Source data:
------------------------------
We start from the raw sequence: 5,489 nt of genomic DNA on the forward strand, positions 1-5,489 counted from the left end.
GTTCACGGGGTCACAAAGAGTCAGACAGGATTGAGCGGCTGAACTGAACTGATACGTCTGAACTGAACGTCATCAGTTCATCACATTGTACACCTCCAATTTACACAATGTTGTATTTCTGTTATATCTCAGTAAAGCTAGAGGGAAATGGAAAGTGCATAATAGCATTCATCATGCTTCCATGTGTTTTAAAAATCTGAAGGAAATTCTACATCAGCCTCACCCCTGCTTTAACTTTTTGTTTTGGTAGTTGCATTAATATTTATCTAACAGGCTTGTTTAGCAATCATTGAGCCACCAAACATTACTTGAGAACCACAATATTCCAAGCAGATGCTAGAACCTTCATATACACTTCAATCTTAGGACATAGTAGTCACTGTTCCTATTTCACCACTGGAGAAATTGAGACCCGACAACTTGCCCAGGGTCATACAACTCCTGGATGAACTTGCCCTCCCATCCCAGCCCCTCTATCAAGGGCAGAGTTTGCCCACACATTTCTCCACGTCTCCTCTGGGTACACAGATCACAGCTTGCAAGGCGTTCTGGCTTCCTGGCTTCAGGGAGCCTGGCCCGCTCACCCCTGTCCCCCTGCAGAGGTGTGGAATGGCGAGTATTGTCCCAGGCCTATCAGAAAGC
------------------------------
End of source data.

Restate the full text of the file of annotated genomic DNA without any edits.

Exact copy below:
We start from the raw sequence: 5,489 nt of genomic DNA on the forward strand, positions 1-5,489 counted from the left end.
GTTCACGGGGTCACAAAGAGTCAGACAGGATTGAGCGGCTGAACTGAACTGATACGTCTGAACTGAACGTCATCAGTTCATCACATTGTACACCTCCAATTTACACAATGTTGTATTTCTGTTATATCTCAGTAAAGCTAGAGGGAAATGGAAAGTGCATAATAGCATTCATCATGCTTCCATGTGTTTTAAAAATCTGAAGGAAATTCTACATCAGCCTCACCCCTGCTTTAACTTTTTGTTTTGGTAGTTGCATTAATATTTATCTAACAGGCTTGTTTAGCAATCATTGAGCCACCAAACATTACTTGAGAACCACAATATTCCAAGCAGATGCTAGAACCTTCATATACACTTCAATCTTAGGACATAGTAGTCACTGTTCCTATTTCACCACTGGAGAAATTGAGACCCGACAACTTGCCCAGGGTCATACAACTCCTGGATGAACTTGCCCTCCCATCCCAGCCCCTCTATCAAGGGCAGAGTTTGCCCACACATTTCTCCACGTCTCCTCTGGGTACACAGATCACAGCTTGCAAGGCGTTCTGGCTTCCTGGCTTCAGGGAGCCTGGCCCGCTCACCCCTGTCCCCCTGCAGAGGTGTGGAATGGCGAGTATTGTCCCAGGCCTATCAGAAAGC